International Interventions - Assignment Example

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Asserting that United States is giving itself much credit for NATO’s success in the Operation Unified Protector is not justified in any manner. Credit must be given where it is due, hence the immense contribution of United States in Libya’s military intervention cannot be disregarded. …
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International Interventions of Affiliation International Interventions Are we giving ourselves too much credit forNATO’s “success” in the Libya operation?
Asserting that United States is giving itself much credit for NATO’s success in the Operation Unified Protector is not justified in any manner. Credit must be given where it is due, hence the immense contribution of United States in Libya’s military intervention cannot be disregarded.
To begin with, it is undeniable fact that out of the 14 member states that participated in the NATO operation, United States made the greatest contribution. Most of these nations relied on U.S. to meet their deficiencies in the operation. For instance, Washington took up the burden of offering roughly three-quarters of the intelligence, surveillance, and reconnaissance information that was indispensable in the protection of the civilians as well as reinforcing the arms embargo. Washington further went ahead to provide 75 percent of the refueling of planes that were heavily employed in the mission (Carvin, 2011). In the absence of this monumental support, one would be left wondering how strike aircrafts would have approached probable targets or how they would have rapidly responded to calls for urgent civilian protection. That notwithstanding, the operation relied on the expertise of American military personnel dispatched all the way from Europe. This was occasioned when it became apparent that other NATO member states lacked the technical skills on providing their aircraft with accurate target data (Dadlder and Stavridis, 2012).
In conclusion, in as much as U.S. contribution was outstanding, downplaying the contribution of the other member states would be a tragedy and simply sign of ingratitude. For instance, France and UK are credited for their role in the destruction of nearly a third of total targets. Similarly, Italy and Greece provided the aircrafts that played a critical role in the reconnaissance. The rest of the member states, apart from providing other technical skills, equally deployed their combat forces on the battle field (Dadlder and Stavridis, 2012).
The Simon et al “Sovereignty Solution” is radical. But is it also the right one for principle future intervention?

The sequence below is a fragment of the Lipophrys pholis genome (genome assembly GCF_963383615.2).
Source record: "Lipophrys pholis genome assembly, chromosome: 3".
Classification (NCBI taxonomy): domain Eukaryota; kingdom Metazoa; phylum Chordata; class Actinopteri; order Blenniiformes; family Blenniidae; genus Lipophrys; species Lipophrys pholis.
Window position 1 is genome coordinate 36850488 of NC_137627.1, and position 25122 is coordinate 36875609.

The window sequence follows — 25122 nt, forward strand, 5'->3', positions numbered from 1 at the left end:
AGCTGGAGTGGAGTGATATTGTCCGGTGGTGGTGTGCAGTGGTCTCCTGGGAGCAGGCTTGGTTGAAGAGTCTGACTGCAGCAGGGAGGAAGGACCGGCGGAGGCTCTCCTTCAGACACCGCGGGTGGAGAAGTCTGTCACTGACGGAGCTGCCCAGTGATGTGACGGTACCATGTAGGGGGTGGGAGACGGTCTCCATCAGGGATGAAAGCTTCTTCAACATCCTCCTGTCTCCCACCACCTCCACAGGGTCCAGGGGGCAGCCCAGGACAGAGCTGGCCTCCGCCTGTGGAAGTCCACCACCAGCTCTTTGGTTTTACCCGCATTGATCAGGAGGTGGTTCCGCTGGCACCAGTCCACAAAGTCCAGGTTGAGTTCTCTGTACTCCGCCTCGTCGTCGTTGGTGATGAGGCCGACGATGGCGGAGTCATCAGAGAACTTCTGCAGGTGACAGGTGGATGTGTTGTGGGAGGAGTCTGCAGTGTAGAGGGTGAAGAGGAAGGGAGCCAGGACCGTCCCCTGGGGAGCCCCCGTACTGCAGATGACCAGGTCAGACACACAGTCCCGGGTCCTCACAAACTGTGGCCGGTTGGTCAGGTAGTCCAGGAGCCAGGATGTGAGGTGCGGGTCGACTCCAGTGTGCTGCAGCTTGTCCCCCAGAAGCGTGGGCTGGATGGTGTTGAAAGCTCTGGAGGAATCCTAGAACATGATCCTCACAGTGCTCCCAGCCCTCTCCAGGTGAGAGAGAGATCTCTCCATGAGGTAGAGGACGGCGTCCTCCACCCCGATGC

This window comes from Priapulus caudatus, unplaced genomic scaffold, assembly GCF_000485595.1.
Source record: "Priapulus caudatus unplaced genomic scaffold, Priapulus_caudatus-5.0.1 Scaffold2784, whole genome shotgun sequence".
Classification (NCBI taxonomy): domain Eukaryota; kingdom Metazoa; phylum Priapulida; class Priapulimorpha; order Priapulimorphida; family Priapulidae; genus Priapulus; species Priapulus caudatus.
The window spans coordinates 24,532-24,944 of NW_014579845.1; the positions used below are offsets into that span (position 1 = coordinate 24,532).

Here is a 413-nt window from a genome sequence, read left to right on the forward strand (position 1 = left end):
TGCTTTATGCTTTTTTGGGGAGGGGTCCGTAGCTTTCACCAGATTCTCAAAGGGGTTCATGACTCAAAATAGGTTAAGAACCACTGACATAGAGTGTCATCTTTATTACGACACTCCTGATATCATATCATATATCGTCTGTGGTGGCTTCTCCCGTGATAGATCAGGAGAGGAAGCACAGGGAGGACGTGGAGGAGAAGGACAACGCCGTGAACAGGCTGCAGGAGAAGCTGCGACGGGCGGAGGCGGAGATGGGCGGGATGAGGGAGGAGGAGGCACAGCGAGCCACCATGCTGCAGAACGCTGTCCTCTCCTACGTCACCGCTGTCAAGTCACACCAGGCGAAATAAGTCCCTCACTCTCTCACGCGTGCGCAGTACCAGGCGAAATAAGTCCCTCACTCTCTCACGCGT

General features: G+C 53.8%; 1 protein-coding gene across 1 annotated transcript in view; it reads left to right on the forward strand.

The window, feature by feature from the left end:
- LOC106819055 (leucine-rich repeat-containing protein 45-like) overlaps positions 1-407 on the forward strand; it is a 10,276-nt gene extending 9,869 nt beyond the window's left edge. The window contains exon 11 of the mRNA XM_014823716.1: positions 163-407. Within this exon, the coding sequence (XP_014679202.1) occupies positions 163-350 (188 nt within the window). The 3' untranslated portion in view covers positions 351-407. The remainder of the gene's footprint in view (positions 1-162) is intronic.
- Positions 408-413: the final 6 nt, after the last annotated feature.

Simon et al advocates for sovereignty that demands that every state take full charge of its citizens and their actions. In other words, in as much as states insist on sovereignty, they must be sure enough to control the activities of their citizens such that they do not violate the sovereignty of other states. Nonetheless, in the event that citizen(s) from a state in question violate the regulations and go ahead to cause harm to another sovereign state, then it is the absolute mandate of that state to respond appropriately against such acts. In other words, Simon et al indicate that the actions of United States towards a given nation, whose citizens or non-state actors have threatened U.S.’s national security, would be determined by the response of cooperation or not cooperation received as a feedback to an earlier request (Simons et al., 2007).
In my opinion, the radicalism of “Sovereignty Solution” is not the path to pursue in guiding the future interventions. It is the absolute mandate of United States to understand that these nations are sovereign and have the duty to protect their citizens. The idea of setting conditions and presetting anticipated answers in simply infringement of other nation’s sovereignty status. In addition, U.S. would be acting like a dictator thanks to its economic and military prowess. However, as a solution to such cases, United States should begin by pursuing diplomacy and cooperation at all costs in eliminating the illegal groups. The idea of intervening forcefully simply because the unexpected answer was received my serve to create more adversaries rather than allies.
Carvin, A. (2012, February 24). Gadhafis Compound Slowly Being Erased From History. Retrieved April 10, 10, from the two-way:
Dadlder, I. and Stavridis, J.G. (2012). NATOS Victory in Libya; the right way to run an intervention. Retrieved from:
Simons, A. et al. (2007).The Sovereignty Solution; a commonsense approach to global security. New York, NY: Naval Press.
United States of America (2013). National Security Strategy. Washington, DC: Government Press. Read More
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